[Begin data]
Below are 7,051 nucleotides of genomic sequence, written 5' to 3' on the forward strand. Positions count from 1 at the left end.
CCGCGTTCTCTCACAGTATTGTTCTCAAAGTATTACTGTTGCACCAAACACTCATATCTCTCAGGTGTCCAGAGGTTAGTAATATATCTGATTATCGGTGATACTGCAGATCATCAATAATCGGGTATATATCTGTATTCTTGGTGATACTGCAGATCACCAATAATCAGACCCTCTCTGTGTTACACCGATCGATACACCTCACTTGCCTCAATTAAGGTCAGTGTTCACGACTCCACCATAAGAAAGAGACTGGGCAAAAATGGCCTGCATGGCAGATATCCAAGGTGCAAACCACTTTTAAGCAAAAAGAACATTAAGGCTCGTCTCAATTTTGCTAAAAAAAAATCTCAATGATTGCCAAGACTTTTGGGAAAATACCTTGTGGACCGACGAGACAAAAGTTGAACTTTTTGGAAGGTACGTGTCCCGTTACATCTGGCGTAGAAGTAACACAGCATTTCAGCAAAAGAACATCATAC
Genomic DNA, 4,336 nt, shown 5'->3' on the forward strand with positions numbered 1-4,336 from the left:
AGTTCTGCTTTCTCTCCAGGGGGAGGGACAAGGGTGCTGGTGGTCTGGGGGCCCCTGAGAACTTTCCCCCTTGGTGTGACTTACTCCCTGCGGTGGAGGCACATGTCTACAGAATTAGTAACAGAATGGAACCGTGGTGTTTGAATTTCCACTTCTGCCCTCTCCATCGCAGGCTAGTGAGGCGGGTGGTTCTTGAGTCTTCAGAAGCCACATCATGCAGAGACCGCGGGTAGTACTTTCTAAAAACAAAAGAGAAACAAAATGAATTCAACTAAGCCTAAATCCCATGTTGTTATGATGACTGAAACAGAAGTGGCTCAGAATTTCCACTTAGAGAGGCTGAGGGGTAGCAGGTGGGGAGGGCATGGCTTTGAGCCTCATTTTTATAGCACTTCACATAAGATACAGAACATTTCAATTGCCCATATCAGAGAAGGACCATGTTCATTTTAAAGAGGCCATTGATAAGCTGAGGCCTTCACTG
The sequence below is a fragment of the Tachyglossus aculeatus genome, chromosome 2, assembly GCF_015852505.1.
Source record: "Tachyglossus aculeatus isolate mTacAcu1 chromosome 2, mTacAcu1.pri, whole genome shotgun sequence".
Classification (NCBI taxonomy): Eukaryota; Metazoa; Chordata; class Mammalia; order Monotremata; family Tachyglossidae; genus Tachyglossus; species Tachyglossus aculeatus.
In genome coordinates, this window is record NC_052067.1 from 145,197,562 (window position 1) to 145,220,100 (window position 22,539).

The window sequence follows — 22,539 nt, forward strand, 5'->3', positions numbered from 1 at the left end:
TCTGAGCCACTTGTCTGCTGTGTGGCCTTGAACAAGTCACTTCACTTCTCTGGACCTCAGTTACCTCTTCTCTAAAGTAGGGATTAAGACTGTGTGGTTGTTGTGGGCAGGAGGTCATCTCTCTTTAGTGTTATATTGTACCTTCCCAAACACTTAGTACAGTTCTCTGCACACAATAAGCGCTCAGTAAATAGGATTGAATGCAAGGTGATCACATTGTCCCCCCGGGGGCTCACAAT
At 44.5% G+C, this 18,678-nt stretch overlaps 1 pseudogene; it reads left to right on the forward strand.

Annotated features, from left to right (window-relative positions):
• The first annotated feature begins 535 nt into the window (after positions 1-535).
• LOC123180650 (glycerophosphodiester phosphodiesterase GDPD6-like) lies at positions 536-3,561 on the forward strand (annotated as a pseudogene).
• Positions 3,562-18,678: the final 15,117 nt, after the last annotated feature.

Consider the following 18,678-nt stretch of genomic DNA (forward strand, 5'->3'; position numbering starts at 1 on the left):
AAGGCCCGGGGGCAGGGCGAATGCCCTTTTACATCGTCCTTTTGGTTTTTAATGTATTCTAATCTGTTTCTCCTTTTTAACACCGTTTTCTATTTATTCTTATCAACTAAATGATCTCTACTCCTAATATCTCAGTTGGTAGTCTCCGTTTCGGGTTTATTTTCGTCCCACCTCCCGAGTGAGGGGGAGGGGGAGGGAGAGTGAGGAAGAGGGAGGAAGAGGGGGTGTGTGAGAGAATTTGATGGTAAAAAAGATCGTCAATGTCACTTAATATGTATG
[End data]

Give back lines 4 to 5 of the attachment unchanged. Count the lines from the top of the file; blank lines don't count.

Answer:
AGTTCTGCTTTCTCTCCAGGGGGAGGGACAAGGGTGCTGGTGGTCTGGGGGCCCCTGAGAACTTTCCCCCTTGGTGTGACTTACTCCCTGCGGTGGAGGCACATGTCTACAGAATTAGTAACAGAATGGAACCGTGGTGTTTGAATTTCCACTTCTGCCCTCTCCATCGCAGGCTAGTGAGGCGGGTGGTTCTTGAGTCTTCAGAAGCCACATCATGCAGAGACCGCGGGTAGTACTTTCTAAAAACAAAAGAGAAACAAAATGAATTCAACTAAGCCTAAATCCCATGTTGTTATGATGACTGAAACAGAAGTGGCTCAGAATTTCCACTTAGAGAGGCTGAGGGGTAGCAGGTGGGGAGGGCATGGCTTTGAGCCTCATTTTTATAGCACTTCACATAAGATACAGAACATTTCAATTGCCCATATCAGAGAAGGACCATGTTCATTTTAAAGAGGCCATTGATAAGCTGAGGCCTTCACTG
The sequence below is a fragment of the Tachyglossus aculeatus genome, chromosome 2, assembly GCF_015852505.1.